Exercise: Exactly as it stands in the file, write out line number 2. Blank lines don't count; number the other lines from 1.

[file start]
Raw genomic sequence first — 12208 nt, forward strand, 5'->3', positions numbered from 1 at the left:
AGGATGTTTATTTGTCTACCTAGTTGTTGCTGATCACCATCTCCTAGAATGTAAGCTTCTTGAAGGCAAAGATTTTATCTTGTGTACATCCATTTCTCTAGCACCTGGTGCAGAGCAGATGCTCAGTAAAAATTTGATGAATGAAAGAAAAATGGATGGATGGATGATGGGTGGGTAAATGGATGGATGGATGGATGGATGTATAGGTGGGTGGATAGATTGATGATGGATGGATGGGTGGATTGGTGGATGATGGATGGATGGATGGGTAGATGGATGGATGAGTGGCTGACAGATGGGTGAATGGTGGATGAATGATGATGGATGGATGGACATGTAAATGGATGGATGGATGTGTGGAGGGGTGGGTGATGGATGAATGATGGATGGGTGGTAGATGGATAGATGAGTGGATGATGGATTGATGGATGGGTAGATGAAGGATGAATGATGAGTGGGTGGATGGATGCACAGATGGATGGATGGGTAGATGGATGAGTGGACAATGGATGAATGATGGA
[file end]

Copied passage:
AGGATGTTTATTTGTCTACCTAGTTGTTGCTGATCACCATCTCCTAGAATGTAAGCTTCTTGAAGGCAAAGATTTTATCTTGTGTACATCCATTTCTCTAGCACCTGGTGCAGAGCAGATGCTCAGTAAAAATTTGATGAATGAAAGAAAAATGGATGGATGGATGATGGGTGGGTAAATGGATGGATGGATGGATGGATGTATAGGTGGGTGGATAGATTGATGATGGATGGATGGGTGGATTGGTGGATGATGGATGGATGGATGGGTAGATGGATGGATGAGTGGCTGACAGATGGGTGAATGGTGGATGAATGATGATGGATGGATGGACATGTAAATGGATGGATGGATGTGTGGAGGGGTGGGTGATGGATGAATGATGGATGGGTGGTAGATGGATAGATGAGTGGATGATGGATTGATGGATGGGTAGATGAAGGATGAATGATGAGTGGGTGGATGGATGCACAGATGGATGGATGGGTAGATGGATGAGTGGACAATGGATGAATGATGGA